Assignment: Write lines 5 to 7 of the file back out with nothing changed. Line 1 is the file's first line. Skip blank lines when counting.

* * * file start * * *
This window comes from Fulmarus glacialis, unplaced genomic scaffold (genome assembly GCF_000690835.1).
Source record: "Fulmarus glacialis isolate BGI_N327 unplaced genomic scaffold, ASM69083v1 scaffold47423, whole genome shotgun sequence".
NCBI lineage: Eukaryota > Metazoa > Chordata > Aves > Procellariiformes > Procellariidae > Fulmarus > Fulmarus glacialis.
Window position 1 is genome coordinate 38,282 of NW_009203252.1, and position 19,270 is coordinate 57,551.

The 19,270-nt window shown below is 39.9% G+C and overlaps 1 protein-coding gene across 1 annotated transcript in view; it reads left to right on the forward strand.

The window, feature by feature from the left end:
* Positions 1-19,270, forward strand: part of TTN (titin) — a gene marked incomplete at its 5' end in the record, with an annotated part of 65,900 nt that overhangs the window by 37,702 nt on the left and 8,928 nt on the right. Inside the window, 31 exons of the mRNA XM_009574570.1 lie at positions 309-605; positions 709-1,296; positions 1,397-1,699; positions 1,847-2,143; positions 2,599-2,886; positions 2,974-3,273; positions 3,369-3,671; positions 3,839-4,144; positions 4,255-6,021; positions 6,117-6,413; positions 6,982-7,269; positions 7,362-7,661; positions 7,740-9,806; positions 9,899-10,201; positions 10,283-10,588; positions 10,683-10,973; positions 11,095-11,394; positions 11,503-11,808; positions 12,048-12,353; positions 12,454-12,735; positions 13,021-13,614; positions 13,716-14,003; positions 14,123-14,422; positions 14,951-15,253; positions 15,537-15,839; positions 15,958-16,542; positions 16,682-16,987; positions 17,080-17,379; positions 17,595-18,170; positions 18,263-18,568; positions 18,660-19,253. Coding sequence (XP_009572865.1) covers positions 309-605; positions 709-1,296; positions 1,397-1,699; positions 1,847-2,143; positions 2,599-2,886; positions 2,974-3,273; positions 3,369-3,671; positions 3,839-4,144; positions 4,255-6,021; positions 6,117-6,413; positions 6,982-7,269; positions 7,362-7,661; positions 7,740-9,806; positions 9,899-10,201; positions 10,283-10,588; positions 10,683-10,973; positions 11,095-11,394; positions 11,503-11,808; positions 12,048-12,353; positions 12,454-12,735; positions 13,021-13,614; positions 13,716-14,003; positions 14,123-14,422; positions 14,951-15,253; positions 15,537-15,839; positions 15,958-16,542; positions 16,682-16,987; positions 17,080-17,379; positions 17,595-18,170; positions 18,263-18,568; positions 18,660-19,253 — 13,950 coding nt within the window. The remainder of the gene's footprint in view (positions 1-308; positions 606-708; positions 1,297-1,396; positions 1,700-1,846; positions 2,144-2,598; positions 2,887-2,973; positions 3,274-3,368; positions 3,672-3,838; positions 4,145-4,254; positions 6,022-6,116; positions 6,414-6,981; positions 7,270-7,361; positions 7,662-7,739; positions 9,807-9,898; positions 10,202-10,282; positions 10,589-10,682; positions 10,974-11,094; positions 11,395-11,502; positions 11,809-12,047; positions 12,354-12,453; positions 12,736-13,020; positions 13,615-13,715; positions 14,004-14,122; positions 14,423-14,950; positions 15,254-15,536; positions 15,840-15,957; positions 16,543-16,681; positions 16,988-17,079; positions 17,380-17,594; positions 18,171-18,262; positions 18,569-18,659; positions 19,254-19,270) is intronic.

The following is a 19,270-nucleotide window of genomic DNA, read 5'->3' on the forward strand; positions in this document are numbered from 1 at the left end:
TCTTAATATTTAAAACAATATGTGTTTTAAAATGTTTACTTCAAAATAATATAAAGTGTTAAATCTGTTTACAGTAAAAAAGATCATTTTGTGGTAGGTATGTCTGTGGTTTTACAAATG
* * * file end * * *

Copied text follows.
The 19,270-nt window shown below is 39.9% G+C and overlaps 1 protein-coding gene across 1 annotated transcript in view; it reads left to right on the forward strand.

The window, feature by feature from the left end:
* Positions 1-19,270, forward strand: part of TTN (titin) — a gene marked incomplete at its 5' end in the record, with an annotated part of 65,900 nt that overhangs the window by 37,702 nt on the left and 8,928 nt on the right. Inside the window, 31 exons of the mRNA XM_009574570.1 lie at positions 309-605; positions 709-1,296; positions 1,397-1,699; positions 1,847-2,143; positions 2,599-2,886; positions 2,974-3,273; positions 3,369-3,671; positions 3,839-4,144; positions 4,255-6,021; positions 6,117-6,413; positions 6,982-7,269; positions 7,362-7,661; positions 7,740-9,806; positions 9,899-10,201; positions 10,283-10,588; positions 10,683-10,973; positions 11,095-11,394; positions 11,503-11,808; positions 12,048-12,353; positions 12,454-12,735; positions 13,021-13,614; positions 13,716-14,003; positions 14,123-14,422; positions 14,951-15,253; positions 15,537-15,839; positions 15,958-16,542; positions 16,682-16,987; positions 17,080-17,379; positions 17,595-18,170; positions 18,263-18,568; positions 18,660-19,253. Coding sequence (XP_009572865.1) covers positions 309-605; positions 709-1,296; positions 1,397-1,699; positions 1,847-2,143; positions 2,599-2,886; positions 2,974-3,273; positions 3,369-3,671; positions 3,839-4,144; positions 4,255-6,021; positions 6,117-6,413; positions 6,982-7,269; positions 7,362-7,661; positions 7,740-9,806; positions 9,899-10,201; positions 10,283-10,588; positions 10,683-10,973; positions 11,095-11,394; positions 11,503-11,808; positions 12,048-12,353; positions 12,454-12,735; positions 13,021-13,614; positions 13,716-14,003; positions 14,123-14,422; positions 14,951-15,253; positions 15,537-15,839; positions 15,958-16,542; positions 16,682-16,987; positions 17,080-17,379; positions 17,595-18,170; positions 18,263-18,568; positions 18,660-19,253 — 13,950 coding nt within the window. The remainder of the gene's footprint in view (positions 1-308; positions 606-708; positions 1,297-1,396; positions 1,700-1,846; positions 2,144-2,598; positions 2,887-2,973; positions 3,274-3,368; positions 3,672-3,838; positions 4,145-4,254; positions 6,022-6,116; positions 6,414-6,981; positions 7,270-7,361; positions 7,662-7,739; positions 9,807-9,898; positions 10,202-10,282; positions 10,589-10,682; positions 10,974-11,094; positions 11,395-11,502; positions 11,809-12,047; positions 12,354-12,453; positions 12,736-13,020; positions 13,615-13,715; positions 14,004-14,122; positions 14,423-14,950; positions 15,254-15,536; positions 15,840-15,957; positions 16,543-16,681; positions 16,988-17,079; positions 17,380-17,594; positions 18,171-18,262; positions 18,569-18,659; positions 19,254-19,270) is intronic.